California adopted a plan to convert all city buses in the state to electric power by 2040, and hopes to beat that deadline by five years. 

In terms of cleaning up air quality and improving health, buses can deliver a lot quicker bang for the buck than electric cars. The California Air Resources Board says converting the state's 12,000 buses to electric power will deliver benefits equivalent to converting 4 million cars.

Buses follow prescribed, usually low-speed, urban routes, and the diesels they replace are particularly dirty and inefficient. As an added benefit, buses are used most in disadvantaged communities where pollution is often worse, and cleaning up buses on the streets can make significant improvements.

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They also have dedicated depots where high-powered chargers can be installed, so they can charge overnight and in between schedules throughout the day.

CARB passed the Innovative Clean Transit Regulation  on Dec. 14, that requires the state's 200 public transit agencies to submit proposals to CARB for how they plan to turn over their fleets to electric power by 2040.

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Eight of the state's 10 largest transit agencies already use electric buses. Several companies, including California-based Proterra and China's BYD already build electric city buses.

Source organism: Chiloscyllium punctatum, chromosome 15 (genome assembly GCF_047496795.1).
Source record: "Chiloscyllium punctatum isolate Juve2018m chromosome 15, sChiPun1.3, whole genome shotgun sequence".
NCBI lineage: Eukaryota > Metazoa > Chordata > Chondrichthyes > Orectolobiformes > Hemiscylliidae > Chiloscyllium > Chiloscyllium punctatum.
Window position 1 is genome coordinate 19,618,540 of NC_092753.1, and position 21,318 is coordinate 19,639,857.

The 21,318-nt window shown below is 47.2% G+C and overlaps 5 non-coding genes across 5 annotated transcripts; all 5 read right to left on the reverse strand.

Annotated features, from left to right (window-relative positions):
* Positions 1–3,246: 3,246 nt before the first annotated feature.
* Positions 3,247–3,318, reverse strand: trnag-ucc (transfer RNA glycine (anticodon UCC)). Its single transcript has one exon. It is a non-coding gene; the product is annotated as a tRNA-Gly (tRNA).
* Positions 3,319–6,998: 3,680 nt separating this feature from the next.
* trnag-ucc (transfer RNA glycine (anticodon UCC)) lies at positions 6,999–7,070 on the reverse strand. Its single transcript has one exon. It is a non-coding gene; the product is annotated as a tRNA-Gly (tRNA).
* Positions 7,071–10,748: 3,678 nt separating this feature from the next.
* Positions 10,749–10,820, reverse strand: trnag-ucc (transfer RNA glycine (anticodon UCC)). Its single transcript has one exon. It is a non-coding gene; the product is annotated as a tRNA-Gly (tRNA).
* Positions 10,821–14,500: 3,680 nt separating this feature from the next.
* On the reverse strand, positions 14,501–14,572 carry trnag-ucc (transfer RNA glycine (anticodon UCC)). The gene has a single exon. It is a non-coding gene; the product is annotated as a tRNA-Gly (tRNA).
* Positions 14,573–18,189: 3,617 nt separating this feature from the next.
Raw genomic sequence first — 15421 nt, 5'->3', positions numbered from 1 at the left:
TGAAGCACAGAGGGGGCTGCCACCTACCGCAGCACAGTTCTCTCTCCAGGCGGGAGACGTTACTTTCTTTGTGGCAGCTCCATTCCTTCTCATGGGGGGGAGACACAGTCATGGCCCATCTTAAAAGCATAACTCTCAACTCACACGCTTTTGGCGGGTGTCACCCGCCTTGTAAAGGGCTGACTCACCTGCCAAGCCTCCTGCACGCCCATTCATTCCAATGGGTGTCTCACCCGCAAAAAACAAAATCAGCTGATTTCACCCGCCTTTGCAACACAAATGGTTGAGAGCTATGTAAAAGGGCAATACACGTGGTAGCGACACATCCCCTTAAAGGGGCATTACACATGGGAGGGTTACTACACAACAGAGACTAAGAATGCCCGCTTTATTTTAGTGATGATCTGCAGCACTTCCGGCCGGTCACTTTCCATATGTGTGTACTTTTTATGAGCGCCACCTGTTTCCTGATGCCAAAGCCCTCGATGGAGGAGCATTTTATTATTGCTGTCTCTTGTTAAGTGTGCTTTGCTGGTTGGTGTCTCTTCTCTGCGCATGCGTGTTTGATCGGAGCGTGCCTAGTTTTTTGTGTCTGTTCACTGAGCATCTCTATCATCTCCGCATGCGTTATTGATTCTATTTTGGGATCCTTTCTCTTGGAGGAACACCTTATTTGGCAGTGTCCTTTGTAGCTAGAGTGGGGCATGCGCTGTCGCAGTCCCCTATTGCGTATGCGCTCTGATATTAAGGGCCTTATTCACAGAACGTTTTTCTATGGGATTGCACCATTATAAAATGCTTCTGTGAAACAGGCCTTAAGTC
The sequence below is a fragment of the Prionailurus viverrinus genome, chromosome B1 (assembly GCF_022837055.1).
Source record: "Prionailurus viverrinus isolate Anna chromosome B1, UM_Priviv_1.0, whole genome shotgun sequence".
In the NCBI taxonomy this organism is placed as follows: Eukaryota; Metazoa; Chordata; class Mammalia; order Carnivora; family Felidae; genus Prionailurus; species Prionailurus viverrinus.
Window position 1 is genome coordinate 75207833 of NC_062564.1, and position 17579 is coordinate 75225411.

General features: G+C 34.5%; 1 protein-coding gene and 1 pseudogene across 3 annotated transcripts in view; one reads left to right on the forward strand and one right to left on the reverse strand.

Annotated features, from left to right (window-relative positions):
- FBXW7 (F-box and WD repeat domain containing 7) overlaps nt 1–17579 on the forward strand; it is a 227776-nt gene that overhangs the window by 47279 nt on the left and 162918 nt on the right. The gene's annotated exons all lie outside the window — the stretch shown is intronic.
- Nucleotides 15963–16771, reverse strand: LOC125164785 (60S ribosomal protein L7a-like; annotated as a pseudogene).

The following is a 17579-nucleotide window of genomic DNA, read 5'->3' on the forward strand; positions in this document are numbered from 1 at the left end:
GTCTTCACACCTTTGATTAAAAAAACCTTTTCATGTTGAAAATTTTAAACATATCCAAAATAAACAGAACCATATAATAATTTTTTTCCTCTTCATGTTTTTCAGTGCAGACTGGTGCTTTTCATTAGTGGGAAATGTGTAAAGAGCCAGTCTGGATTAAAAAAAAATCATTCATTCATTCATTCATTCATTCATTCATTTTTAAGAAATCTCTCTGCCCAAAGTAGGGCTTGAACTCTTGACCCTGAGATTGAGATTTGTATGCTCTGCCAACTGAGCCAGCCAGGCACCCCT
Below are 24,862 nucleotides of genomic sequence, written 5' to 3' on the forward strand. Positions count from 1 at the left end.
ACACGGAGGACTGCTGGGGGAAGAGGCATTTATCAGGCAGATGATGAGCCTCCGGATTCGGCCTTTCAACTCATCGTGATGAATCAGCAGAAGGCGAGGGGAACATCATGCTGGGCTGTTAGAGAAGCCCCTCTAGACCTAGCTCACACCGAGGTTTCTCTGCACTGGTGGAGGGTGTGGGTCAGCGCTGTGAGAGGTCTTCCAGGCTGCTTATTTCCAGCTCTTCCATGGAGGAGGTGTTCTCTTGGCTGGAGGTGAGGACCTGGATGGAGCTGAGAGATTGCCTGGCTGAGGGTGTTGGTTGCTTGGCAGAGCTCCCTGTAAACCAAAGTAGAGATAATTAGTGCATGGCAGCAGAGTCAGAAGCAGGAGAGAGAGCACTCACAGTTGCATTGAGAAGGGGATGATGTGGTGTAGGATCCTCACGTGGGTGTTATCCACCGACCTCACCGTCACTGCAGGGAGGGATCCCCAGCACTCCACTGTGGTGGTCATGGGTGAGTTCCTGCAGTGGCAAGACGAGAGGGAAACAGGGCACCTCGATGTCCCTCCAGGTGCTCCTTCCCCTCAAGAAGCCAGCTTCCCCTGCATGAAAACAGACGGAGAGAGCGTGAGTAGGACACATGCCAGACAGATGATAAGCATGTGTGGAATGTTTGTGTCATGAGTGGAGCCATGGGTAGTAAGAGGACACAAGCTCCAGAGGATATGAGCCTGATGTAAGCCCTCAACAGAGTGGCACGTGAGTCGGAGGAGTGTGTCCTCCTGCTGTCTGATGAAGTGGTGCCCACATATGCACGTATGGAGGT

By 2029, CARB expects all new buses purchased in the state to be electric. By 2020, the effort is expected to increase the number of electric buses on state roads from 153 today to more than 1,000.

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The law is also expected to eliminate more than 7,000 tons of harmful diesel emissions and 19 million tons of carbon-dioxide from the atmosphere by 2050.

"A zero-emission public bus fleet means cleaner air for all of us," said CARB chairwoman Mary Nichols in a statement. "It dramatically reduces tailpipe pollution from buses in low-income communities and provides multiple benefits especially for transit-dependent riders.”

Shuttle buses too

In a separate action, CARB is considering a regulation that will require airport, rental-car, and parking shuttles at the state's 13 largest airports to be electric. That regulation is scheduled for a public hearing Monday, and would require all new airport shuttles by 2026 to be electric or fuel cells.

If the measure is enacted, the state hopes to retire all non-electric airport shuttles by 2035. That measure is expected to reduce toxic emissions by nearly 140 tons and eliminate a half million tons of carbon dioxide from the atmosphere by 2040.